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Curr Biol. 2005 Jun 21;15(12):1108-13.

Directed attention eliminates 'change deafness' in complex auditory scenes.

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Department of Psychology, Monash University, Victoria 3800, Australia.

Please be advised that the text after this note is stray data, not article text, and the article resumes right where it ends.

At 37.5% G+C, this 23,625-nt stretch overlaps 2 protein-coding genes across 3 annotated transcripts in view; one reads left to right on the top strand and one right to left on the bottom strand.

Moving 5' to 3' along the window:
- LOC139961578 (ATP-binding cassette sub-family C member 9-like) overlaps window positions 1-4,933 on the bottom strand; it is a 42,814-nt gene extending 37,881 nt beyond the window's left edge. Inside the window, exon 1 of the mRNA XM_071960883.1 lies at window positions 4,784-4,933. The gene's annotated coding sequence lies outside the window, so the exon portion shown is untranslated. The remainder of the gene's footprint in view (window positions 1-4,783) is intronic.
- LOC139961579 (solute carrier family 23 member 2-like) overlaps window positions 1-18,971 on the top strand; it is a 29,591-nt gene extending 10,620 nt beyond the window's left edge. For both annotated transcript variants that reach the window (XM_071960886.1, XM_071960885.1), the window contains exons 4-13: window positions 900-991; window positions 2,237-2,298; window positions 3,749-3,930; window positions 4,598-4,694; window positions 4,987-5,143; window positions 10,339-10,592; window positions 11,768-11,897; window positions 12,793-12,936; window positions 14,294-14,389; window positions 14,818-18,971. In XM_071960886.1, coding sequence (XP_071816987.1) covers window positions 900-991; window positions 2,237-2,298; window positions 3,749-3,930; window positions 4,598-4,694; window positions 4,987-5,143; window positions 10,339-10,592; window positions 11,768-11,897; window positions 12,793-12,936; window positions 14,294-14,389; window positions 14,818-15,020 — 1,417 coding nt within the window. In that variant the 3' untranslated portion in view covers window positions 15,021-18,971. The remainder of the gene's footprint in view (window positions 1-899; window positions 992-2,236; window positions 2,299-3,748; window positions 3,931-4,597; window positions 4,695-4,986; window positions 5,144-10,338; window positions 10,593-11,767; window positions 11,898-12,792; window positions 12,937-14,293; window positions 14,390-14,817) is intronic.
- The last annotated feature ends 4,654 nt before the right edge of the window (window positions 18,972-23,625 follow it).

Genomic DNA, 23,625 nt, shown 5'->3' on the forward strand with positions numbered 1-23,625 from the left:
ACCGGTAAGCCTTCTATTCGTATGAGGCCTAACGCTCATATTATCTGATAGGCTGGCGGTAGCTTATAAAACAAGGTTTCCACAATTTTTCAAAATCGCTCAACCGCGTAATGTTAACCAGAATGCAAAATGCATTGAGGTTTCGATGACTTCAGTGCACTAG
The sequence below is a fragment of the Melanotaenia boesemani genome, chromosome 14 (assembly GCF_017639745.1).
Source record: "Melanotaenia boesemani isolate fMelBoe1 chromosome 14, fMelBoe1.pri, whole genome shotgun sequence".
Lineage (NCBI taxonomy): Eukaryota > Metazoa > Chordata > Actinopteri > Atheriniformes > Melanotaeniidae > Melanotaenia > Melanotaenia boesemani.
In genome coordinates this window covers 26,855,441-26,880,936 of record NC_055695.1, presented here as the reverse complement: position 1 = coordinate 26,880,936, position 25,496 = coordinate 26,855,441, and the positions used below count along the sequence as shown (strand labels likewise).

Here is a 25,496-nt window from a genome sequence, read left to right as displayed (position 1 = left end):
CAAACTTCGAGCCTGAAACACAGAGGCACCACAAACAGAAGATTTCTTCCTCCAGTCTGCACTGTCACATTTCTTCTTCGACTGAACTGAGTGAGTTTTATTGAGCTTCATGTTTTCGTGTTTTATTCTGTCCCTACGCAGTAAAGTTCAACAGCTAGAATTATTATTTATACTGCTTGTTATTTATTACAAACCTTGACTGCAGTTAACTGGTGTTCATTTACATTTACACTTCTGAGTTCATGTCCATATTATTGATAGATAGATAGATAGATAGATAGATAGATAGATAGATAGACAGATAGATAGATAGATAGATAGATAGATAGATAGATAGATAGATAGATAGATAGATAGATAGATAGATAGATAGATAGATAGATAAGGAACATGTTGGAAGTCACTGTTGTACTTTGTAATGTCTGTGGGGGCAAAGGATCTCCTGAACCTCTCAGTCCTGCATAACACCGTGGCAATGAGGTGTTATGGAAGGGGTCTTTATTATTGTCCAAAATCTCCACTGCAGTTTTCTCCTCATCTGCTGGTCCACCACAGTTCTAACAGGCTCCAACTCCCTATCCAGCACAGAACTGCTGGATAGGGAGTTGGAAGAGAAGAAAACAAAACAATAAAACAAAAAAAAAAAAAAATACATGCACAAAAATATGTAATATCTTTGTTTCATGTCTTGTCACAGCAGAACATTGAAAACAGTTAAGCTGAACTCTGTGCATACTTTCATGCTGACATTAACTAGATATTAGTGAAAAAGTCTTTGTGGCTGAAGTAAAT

In natural environments that contain multiple sound sources, acoustic energy arising from the different sources sums to produce a single complex waveform at each of the listener's ears. The auditory system must segregate this waveform into distinct streams to permit identification of the objects from which the signals emanate [1]. Although the processes involved in stream segregation are now reasonably well understood [1, 2 and 3], little is known about the nature of our perception of complex auditory scenes. Here, we examined complex scene perception by having listeners detect a discrete change to an auditory scene comprising multiple concurrent naturalistic sounds. We found that listeners were remarkably poor at detecting the disappearance of an individual auditory object when listening to scenes containing more than four objects, but they performed near perfectly when their attention was directed to the identity of a potential change. In the absence of directed attention, this "change deafness" [4] was greater for objects arising from a common location in space than for objects separated in azimuth. Change deafness was also observed for changes in object location, suggesting that it may reflect a general effect of the dependence of human auditory perception on attention.

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